Unutilized Talent in Maintenance Organizations
A Waste in Lean Manufacturing Philosophy
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Let us tell you a story about a maintenance department that specializes in welding.
Joe is a great mechanical welder who is able to complete all assigned welding jobs on time. Joe is able to read the welding diagrams very well and is even able to sometimes spot mistakes in the drawings. Joe also writes detailed remarks on a the job plan when he submits his work completion reports.
Whenever there is a new welding apprentice, he is attached with Joe. Joe loves explaining the welding technique and skills to young disciples. There are multiple new hire welders in the maintenance department that thank Joe for teaching them good welding skills. Joe even shows them his notes from his time of being a welding apprentice and the young guys are amazed at the attention to detail Joe has.
However, Joe lacks leadership skills and he is not that good in managing a team of workforce. Joe is the type of guy who focuses on one job and does it extremely skillfully with great attention to detail. Due to this reason, there had been multiple occasions where a supervisor role became vacant but Joe was not promoted.
There is even some contention between Joe and his supervisor because Joe feels he is more talented than his supervisor but still has to take orders from him. Most recently, a maintenance planner in the same maintenance department has left the job. When Joe’s supervisor heard about the vacancy, he met the maintenance manager to promote him to maintenance planner position instead of hiring someone new. However, the maintenance supervisor has strong leadership skills which the maintenance manager wants to keep onsite.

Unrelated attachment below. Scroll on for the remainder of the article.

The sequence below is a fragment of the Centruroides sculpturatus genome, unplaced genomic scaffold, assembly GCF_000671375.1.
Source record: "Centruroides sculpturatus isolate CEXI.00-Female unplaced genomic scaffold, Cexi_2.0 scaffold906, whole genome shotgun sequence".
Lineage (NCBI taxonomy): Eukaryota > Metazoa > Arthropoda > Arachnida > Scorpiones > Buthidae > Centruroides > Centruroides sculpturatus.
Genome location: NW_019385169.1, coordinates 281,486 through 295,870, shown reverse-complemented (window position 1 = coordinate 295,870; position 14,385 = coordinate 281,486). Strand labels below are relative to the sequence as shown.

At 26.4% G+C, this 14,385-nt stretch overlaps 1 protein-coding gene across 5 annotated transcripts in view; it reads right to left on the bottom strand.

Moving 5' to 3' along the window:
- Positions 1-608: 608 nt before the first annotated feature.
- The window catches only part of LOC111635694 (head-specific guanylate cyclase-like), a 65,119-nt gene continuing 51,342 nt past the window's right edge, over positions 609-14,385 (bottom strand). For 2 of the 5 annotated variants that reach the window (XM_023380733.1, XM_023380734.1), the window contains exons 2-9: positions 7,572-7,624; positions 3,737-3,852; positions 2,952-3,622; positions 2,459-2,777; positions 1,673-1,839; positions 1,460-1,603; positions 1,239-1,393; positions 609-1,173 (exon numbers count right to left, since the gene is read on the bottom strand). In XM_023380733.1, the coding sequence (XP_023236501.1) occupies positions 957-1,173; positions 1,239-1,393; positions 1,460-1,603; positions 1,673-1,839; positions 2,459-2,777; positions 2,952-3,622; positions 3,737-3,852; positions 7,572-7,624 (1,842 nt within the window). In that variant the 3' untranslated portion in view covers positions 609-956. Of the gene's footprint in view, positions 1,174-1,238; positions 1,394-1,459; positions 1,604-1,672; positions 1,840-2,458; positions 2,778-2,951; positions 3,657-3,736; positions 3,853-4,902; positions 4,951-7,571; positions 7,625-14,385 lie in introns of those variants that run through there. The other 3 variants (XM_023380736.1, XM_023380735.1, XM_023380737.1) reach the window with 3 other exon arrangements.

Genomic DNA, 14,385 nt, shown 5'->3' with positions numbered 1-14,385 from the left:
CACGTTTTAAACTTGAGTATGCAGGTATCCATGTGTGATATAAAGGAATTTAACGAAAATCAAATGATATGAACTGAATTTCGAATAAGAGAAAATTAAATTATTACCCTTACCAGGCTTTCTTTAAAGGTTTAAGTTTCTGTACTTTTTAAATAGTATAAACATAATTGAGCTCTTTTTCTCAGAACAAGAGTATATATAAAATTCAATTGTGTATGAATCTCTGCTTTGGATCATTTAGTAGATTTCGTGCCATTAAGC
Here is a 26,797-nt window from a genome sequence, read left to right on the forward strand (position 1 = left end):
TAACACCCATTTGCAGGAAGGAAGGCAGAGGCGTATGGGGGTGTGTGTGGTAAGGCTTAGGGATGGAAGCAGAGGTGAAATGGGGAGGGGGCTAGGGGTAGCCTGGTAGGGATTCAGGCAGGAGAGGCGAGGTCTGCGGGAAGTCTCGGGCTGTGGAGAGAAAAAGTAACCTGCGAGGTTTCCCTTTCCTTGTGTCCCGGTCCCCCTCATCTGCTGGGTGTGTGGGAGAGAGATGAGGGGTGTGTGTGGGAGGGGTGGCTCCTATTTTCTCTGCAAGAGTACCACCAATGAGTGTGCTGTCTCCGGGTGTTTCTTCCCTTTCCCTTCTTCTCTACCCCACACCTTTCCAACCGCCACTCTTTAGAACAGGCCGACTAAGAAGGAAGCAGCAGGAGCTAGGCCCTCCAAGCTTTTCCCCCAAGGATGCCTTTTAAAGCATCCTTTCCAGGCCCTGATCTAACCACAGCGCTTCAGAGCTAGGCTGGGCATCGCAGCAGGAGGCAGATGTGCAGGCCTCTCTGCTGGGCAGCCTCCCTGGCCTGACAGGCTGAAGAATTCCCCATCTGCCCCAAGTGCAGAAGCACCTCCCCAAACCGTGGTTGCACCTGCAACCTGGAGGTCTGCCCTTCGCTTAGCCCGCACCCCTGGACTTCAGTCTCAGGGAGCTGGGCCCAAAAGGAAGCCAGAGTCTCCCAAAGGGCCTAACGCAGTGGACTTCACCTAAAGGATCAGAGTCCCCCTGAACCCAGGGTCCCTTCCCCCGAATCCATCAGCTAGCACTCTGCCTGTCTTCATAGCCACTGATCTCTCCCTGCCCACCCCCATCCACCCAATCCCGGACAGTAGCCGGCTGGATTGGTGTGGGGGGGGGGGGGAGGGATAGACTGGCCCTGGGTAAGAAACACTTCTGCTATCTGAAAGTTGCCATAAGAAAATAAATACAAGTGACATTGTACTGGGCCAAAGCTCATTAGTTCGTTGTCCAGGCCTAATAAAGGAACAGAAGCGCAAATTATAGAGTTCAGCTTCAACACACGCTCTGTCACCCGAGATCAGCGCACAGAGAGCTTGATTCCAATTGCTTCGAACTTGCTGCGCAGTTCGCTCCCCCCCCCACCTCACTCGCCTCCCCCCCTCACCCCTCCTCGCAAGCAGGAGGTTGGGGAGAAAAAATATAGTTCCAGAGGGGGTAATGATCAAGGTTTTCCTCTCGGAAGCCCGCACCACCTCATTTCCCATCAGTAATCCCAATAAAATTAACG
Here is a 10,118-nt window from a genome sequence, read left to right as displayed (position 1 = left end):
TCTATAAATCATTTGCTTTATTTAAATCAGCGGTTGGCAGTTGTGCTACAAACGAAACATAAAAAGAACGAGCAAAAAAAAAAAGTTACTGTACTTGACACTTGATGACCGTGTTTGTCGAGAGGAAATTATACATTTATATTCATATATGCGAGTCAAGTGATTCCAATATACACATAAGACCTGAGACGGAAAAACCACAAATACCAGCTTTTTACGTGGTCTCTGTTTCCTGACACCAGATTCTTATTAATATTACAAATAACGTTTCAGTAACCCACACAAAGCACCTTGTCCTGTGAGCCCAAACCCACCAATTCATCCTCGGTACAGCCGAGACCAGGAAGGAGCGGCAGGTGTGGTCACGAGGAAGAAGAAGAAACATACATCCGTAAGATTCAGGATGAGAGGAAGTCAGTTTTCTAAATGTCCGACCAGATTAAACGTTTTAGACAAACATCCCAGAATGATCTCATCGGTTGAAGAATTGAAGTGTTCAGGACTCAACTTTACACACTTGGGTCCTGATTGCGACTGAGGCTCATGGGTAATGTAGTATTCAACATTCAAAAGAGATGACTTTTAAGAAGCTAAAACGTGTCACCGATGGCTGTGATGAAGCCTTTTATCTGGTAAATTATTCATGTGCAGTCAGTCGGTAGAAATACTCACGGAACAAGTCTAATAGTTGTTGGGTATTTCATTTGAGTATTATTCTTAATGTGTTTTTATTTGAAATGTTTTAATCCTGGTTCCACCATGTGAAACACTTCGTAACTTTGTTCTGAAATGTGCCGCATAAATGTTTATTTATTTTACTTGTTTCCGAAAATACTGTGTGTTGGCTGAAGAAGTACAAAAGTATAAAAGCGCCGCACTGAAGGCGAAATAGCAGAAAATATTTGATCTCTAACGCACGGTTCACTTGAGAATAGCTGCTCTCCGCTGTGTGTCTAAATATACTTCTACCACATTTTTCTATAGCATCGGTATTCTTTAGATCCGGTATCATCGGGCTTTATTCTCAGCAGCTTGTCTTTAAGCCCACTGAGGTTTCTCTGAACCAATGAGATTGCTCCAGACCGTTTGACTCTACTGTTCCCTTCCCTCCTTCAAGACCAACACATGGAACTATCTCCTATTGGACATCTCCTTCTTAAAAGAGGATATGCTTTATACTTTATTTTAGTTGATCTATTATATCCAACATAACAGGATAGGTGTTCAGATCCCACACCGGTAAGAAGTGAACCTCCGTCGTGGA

The maintenance department has talked to HR to hire a new maintenance planner and the maintenance manager is worried about maintenance department’s productivity because the planner who left had been employed for over 10 years. A new guy will take considerable time to get the hang of things.
So what does this all has to do with unutilized talent and lean management? – We’ll get to that shortly.
First, let us dust off the basic concept of lean manufacturing (just as a refresher).
Lean manufacturing is a method of continuous improvement that focuses on reducing waste and improving the quality of the product. The term “lean” was coined by Toyota in the 1970s and was intended to describe their production methods. Lean manufacturing is an approach to production that focuses on minimizing waste resulting in increased productivity and lowered costs.
It started with Toyota as a way to improve their products quality and efficiency while maintaining a high level of safety for their employees. They were able to do this by eliminating unnecessary steps in their production process, focusing on small tasks instead of large ones, and re-engineering their manufacturing facilities to be more efficient than before.
However, lean manufacturing philosophy has stepped outside of the boundaries of production and is applied in many different work processes. One of the important areas of application of lean management philosophy is in maintenance of plant and equipment in industry.